You may be aware of the role plaque and tartar buildup play when it comes to increasing your risk for cavities and tooth decay.
Without regular tooth brushing and flossing, plaque and tartar can wear away your tooth’s enamel, causing a cavity to develop. Plaque and tartar buildup can also increase your risk for gum disease. Learn more about each and what you can do to keep both under control.
What Is Plaque?
Plaque is a clear film that clings to the surface of the teeth. It builds up when you eat foods that contain a lot of carbohydrates, such as sweets and candy, starchy snacks, and sodas. Bacteria that live in the plaque thrive on those sugary and starchy foods and produce acids as they consume the sugars. The acids cause your teeth’s enamel to wear away, playing a big part in the development of tooth decay.
How Do You Remove It?
Practicing a good oral hygiene routine at home allows you to remove plaque in a timely manner, reducing your risk for tooth decay and other mouth problems. Plaque is pretty easy to remove by brushing your teeth twice a day and by flossing daily, to get any plaque that might build up between the teeth. Regular cleanings performed by a dentist can also help you keep plaque under control.
Along with removing any plaque that builds up, you might consider ways to reduce the amount of plaque that forms on your teeth. One way to do so is to limit the amount of sugary foods you eat. If you regularly eat a lot of candy, baked goods, and starchy snacks such as chips and pretzels, try to cut back as much as you can. If you drink a lot of sugary soda, try switching to water or seltzer water, which doesn’t contain sugar.
What Is Tartar?
When you don’t remove plaque quickly enough, the sticky film hardens into a coating known as tartar or dental calculus. Tartar buildup on the teeth creates a more hospitable environment for plaque to grow, since its surface is stickier than the surface of a tooth’s enamel. Unlike plaque, which is clear and can only be seen under a special light or when special dye tablets are chewed, tartar stains easily and is visible on the teeth.
How Can You Remove It?
While plaque can be easily removed by brushing and flossing, only a dental or hygienist can remove tartar from the tooth’s surface. Usually, a dentist will perform scaling, or a deep cleaning of the teeth to scrape away any tartar that has built up.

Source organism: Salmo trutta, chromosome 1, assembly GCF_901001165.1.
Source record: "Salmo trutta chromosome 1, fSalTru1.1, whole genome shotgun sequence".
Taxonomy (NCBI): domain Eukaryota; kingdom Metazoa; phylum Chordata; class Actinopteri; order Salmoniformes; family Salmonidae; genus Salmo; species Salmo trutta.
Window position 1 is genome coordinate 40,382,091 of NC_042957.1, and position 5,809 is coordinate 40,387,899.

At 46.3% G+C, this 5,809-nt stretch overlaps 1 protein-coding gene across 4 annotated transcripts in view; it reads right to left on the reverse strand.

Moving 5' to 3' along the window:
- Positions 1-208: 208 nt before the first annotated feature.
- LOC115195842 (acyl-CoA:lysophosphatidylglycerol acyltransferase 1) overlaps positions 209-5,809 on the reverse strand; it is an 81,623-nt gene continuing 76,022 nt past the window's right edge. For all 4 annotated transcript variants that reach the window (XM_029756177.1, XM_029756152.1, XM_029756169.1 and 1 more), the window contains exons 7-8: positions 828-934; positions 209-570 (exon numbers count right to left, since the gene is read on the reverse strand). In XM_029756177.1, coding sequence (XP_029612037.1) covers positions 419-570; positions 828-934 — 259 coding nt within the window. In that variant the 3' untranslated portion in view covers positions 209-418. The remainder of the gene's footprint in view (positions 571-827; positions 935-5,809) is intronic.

Prevention is even more important when it comes to tartar buildup. The best way to prevent it is to keep your mouth as clean as possible by brushing daily to remove plaque and by seeing your dentist regularly. Tartar can form quickly, even overnight, so it’s important not to skip even a single tooth brushing.
What’s the Connection Between Plaque, Tartar and Gum Disease?
Left on the teeth, plaque and tartar increase a person’s risk for developing gum disease. The tartar that develops above the gums can cause irritation, thanks to an increased population of bacteria and can lead to gingivitis, the earliest and mildest form of the disease. Gingivitis can be easily treated with a thorough dental cleaning and by adopting a good oral hygiene habit at home.
But, if gingivitis isn’t treated, and the tartar is allowed to build up, a person’s condition can progress to a more severe form periodontal disease. The buildup of tartar can cause pockets to form in the gums, giving bacteria a place to hide out and collect. A person’s body will try to fight off the bacteria in the gums, which can actually lead to a breakdown of bone and gum tissue. At that stage, a person will usually need much more than a deep cleaning to repair the damage done to the gums and teeth.
Certain factors that increase your risk for gum disease also increase the likelihood that you will have tartar buildup on your teeth. Smoking isn’t only a top risk factor for gum disease. It also makes people more likely to have tartar.
If you are concerned about plaque and tartar buildup and your risk for gum disease, it’s a good idea to speak with a periodontist about your options for treatment. In Miami, Florida, periodontists Dr. John Paul Gallardo and Dr. William Lamas can examine your teeth and gums, recommend appropriate treatment options and let you know what you can do to minimize tartar and plaque. To schedule an appointment with the periodontists, call (305) 447-1447 today.